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Severely impaired health status of non-notified Q fever patients leads to an underestimation of the true burden of disease

  • J. A. F. VAN LOENHOUT (a1), C. C. H. WIELDERS (a2) (a3), G. MORROY (a1) (a4), M. J. M. COX (a1), W. VAN DER HOEK (a3), J. L. A. HAUTVAST (a1), W. J. PAGET (a1) (a5) and J. VAN DER VELDEN (a1)...

Q fever patients are often reported to experience a long-term impaired health status, including fatigue, which can persist for many years. During the large Q fever epidemic in The Netherlands, many patients with a laboratory-confirmed Coxiella burnetii infection were not notified as acute Q fever because they did not fulfil the clinical criteria of the acute Q fever case definition (fever, pneumonia and/or hepatitis). Our study assessed and compared the long-term health status of notified and non-notified Q fever patients at 4 years after onset of illness, using the Nijmegen Clinical Screening Instrument (NCSI). The study included 448 notified and 193 non-notified Q fever patients. The most severely affected subdomain in both patient groups was ‘Fatigue’ (50·5% of the notified and 54·6% of the non-notified patients had severe fatigue). Long-term health status did not differ significantly between the notified and non-notified patient groups, and patients scored worse on all subdomains compared to a healthy reference group. Our findings suggest that the magnitude of the 2007–2009 Q fever outbreak in The Netherlands was underestimated when only notified patients according to the European Union case definition are considered.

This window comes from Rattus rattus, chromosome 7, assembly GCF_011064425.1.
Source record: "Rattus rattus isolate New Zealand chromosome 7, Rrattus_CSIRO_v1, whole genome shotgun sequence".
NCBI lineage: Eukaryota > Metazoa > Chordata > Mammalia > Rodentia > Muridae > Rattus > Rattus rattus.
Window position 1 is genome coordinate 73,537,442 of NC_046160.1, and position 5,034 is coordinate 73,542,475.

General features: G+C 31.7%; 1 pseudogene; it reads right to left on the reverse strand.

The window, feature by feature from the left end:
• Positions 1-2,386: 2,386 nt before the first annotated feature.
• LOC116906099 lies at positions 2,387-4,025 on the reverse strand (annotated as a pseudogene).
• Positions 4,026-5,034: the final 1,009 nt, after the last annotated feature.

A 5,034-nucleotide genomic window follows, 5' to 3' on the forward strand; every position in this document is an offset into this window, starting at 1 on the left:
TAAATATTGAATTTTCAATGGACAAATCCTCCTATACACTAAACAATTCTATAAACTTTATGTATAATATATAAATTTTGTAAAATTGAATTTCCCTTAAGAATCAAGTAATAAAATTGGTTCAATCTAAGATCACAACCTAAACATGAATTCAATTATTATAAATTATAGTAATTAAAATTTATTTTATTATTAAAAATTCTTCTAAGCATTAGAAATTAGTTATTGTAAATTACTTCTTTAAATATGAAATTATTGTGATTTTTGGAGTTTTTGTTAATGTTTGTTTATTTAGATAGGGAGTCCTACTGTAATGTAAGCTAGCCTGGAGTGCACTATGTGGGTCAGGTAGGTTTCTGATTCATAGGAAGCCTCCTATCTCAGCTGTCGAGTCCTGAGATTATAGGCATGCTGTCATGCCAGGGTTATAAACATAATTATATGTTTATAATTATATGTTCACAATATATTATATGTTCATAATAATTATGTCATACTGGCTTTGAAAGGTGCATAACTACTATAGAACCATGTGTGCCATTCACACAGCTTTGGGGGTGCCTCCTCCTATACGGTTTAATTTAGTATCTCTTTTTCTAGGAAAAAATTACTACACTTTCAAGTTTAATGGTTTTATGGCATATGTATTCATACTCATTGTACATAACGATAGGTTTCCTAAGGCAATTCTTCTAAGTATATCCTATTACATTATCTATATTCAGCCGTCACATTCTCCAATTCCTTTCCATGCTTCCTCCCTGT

Corresponding author
* Author for correspondence: Mr J. A. F. van Loenhout, Radboud university medical center, Department of Primary and Community Care, PO Box 9101, 6500 HB, Nijmegen, The Netherlands. (Email:
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Epidemiology & Infection
  • ISSN: 0950-2688
  • EISSN: 1469-4409
  • URL: /core/journals/epidemiology-and-infection
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